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Impact of desmopressin on nocturia due to nocturnal polyuria in men with lower urinary tract symptoms suggestive of benign prostatic hyperplasia (LUTS/BPH)
From: R. Berges, K. Höfner, M. Gedamke and M. Oelke.
World Journal of Urology, Volume 32, Issue 5, pages 1163-1170, October 2014
This multicenter study was conducted in 69 centers across Germany and included 137 men affected by LUTS/BPH with nocturia due to nocturnal polyuria (NP), and who were treated with desmopressin.
Included patients exhibiting ≥2 nocturia episodes/night due to NP, and who started desmopressin treatment in a 3-month period between January 2009 and March 2010. Desmopressin 0.1 mg before going to bed was the first dose proposed to patients; which could be increased or decreased by request of the patient after one week, to a minimum of 0.05 mg or a maximum dose of 0.4 mg/day. Efficacy of treatment was evaluated at baseline and after 12 weeks by means of a voiding diary and the following questionnaires: IPSS, IPSS-Q7and ICIQ-N and Leeds Sleep Evaluation Questionnaire (LSEQ). Safety evaluation was performed on any patient-reported, treatment-related, adverse effects and serum sodium concentration. 12 weeks after treatment it was observed that desmopressin statistically and clinically improved nocturia in patients. In particular, nocturia significantly reduced from 3.8 to 1.7 voids/night (-53%), and 87% of patients reported a reduction of nocturia to ≥1 void/night. The ratio night/24-h urine volume decreased from 35.5 to 21.5% (−39%, p < 0.0001) and mean hours of undisturbed sleep increased from 138 minutes to 240 minutes (+74 %, p < 0.0001). With regards to treatment safety, 1.5% of patients complained of diarrhea and 0.7% of them presented gynecomasta: two effects which induced discontinuation of the treatment. Serum sodium concentration remained stable throughout the study and hyponatremia (<130 µmol/l) was not observed in any of the patients.
The study demonstrates that desmopressin is effective and well tolerated by patients, with fewer side effects in respect of treatment-related compared to placebo-controlled studies previously published. The results in this study also show that it is possible to treat nocturia in men affected by LUTS/BPH when nocturnal polyuria, as an aetiology of nocturia, is adequately investigated and treated.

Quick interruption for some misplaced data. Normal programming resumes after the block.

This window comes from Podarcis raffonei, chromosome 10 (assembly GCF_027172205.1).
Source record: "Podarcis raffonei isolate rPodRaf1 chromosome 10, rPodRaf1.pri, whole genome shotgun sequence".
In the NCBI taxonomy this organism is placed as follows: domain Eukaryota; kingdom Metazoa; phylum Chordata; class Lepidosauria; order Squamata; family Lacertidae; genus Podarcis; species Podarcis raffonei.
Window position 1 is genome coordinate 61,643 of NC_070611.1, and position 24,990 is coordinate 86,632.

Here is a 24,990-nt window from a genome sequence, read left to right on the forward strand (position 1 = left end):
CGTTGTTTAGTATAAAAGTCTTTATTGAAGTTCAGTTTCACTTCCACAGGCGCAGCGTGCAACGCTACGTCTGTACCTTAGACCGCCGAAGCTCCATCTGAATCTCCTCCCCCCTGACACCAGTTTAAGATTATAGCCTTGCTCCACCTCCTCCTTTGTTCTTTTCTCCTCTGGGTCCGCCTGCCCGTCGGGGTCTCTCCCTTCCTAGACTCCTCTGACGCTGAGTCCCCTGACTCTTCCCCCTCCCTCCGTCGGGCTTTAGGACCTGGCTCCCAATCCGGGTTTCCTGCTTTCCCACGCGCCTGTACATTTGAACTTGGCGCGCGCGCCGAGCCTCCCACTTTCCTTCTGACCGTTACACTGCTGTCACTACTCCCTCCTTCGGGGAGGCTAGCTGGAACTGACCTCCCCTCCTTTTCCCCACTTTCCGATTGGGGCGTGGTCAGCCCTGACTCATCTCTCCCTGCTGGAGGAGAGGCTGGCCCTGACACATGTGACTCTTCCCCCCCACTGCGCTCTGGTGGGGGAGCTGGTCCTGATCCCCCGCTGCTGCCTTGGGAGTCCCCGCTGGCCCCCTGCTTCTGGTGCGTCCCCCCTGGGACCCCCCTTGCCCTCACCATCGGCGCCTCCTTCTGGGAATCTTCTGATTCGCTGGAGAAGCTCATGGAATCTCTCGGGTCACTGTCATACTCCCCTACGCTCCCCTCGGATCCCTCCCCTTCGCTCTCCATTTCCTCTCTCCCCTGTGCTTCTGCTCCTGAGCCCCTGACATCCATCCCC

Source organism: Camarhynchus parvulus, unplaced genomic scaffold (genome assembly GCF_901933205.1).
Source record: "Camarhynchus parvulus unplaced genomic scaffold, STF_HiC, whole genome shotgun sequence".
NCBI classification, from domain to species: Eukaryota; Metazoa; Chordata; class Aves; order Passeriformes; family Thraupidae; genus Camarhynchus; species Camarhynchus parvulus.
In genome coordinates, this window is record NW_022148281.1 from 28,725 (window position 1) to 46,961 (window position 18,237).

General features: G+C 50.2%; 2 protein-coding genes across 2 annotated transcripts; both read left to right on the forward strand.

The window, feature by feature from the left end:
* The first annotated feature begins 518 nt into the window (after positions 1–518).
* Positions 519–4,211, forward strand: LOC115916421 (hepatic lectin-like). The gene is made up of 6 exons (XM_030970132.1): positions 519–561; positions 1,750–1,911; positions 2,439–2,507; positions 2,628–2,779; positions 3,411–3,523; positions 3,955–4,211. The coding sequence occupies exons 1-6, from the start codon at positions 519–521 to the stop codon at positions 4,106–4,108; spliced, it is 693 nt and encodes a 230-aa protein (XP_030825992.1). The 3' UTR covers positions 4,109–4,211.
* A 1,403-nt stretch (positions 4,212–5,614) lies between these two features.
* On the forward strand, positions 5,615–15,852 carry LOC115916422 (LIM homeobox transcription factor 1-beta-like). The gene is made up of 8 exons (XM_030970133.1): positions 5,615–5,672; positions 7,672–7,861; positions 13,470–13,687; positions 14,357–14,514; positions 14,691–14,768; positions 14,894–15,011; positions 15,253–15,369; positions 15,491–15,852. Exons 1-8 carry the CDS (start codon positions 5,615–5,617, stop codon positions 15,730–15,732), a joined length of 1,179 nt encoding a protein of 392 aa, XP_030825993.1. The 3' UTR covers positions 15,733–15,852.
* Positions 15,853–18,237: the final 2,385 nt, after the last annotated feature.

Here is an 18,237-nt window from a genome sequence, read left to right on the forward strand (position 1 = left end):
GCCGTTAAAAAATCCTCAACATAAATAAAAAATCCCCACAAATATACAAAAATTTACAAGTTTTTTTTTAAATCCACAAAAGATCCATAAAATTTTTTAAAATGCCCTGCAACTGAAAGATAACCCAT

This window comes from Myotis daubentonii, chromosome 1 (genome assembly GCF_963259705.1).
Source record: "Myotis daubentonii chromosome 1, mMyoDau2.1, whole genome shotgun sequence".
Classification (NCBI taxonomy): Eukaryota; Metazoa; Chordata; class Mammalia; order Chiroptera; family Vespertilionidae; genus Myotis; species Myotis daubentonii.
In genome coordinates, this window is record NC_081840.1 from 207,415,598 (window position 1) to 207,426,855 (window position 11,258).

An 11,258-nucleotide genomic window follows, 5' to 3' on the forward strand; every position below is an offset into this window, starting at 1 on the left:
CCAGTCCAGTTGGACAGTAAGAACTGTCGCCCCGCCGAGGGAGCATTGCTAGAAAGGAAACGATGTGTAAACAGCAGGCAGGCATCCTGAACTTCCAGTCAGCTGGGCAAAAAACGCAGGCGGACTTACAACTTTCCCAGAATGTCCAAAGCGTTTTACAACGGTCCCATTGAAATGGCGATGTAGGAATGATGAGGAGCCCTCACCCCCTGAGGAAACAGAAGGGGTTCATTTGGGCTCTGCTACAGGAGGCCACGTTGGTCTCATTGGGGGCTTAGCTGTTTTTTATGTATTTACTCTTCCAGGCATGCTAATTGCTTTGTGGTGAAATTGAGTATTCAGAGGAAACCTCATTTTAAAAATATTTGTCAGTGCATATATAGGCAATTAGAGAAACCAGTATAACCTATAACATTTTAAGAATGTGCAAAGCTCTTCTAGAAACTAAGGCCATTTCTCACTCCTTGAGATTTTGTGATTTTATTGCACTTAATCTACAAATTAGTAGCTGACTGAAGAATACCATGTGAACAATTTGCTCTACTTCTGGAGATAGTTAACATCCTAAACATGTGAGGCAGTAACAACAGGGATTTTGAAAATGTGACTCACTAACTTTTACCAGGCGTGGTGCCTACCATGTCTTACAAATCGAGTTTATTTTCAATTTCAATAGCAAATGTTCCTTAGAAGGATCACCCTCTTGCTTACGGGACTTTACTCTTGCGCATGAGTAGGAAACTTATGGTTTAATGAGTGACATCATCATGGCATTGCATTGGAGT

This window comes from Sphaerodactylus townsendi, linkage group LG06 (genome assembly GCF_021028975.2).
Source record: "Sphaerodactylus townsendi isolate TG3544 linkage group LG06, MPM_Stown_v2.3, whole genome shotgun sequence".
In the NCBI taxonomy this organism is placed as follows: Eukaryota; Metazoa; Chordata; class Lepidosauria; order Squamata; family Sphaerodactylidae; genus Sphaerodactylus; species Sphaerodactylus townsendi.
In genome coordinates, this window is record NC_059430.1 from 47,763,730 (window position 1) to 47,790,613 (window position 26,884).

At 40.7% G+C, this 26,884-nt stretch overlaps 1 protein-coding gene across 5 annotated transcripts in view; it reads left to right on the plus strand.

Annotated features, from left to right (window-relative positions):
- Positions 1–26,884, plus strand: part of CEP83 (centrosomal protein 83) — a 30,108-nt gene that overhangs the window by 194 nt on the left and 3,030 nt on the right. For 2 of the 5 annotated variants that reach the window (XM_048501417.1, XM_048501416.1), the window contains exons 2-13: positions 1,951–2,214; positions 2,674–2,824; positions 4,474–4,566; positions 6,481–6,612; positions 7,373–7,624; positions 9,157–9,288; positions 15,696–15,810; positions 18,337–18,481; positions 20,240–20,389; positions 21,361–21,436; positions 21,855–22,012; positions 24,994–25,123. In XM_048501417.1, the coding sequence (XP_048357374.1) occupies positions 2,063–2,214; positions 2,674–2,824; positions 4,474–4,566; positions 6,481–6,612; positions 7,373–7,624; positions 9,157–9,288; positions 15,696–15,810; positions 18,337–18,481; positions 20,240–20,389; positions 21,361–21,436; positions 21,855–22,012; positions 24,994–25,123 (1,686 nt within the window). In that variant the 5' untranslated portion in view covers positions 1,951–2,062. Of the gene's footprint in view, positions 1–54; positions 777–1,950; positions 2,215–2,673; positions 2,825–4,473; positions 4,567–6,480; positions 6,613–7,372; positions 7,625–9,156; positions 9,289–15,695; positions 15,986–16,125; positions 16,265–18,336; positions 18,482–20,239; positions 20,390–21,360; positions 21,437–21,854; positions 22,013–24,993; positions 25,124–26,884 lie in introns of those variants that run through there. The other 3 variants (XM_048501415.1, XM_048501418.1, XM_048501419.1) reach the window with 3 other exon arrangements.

Purpose To evaluate the efficacy of desmopressin on nocturia, quality of sleep (QoS), and health-related quality of life (HRQoL) in men with lower urinary tract symptoms suggestive of benign prostatic hyperplasia (LUTS/BPH) and nocturia due to nocturnal polyuria (NP) as the predominant symptom. Methods A German observational, multicenter, post-marketing surveillance study including men with LUTS/BPH and nocturia due to NP starting 3 months of desmopressin treatment. Results In total, 137 patients with a mean of 3.8 nocturnal voids (range 2-7) were included. Desmopressin significantly reduced the mean number of nocturnal voids by 53 %, mean IPSS nocturia question by 50 %, and the mean ratio of night/24-h urine volume by 39 % from baseline to endpoint. The hours of undisturbed sleep significantly increased by 74 %; 71 % of men reported about undisturbed sleep of ≥4 h at study end. Additionally, there was a significant reduction in the Leeds Sleep Evaluation Questionnaire score, indicating a clinically relevant QoS improvement. This was associated with an improved HRQoL, as shown by a significant improvement in both the mean IPSS-QoL question by 43 % and mean ICIQ-N nocturia problem question by 53 %. Concomitant alpha-blocker use had no effect on the efficacy of desmopressin. The incidence of adverse events was low (2.2 %). Hyponatremia was not observed in any patient. The majority of patients and physicians rated the efficacy and tolerability of desmopressin as good/very good. Conclusions Desmopressin is an effective and well-tolerated treatment for nocturia due to NP in patients with LUTS/BPH in daily practice under routine conditions. © 2014 Springer-Verlag Berlin Heidelberg.
Benign prostatic hyperplasia; Desmopressin; Lower urinary tract symptoms; Nocturia; Nocturnal polyuria; Observational study; Quality of life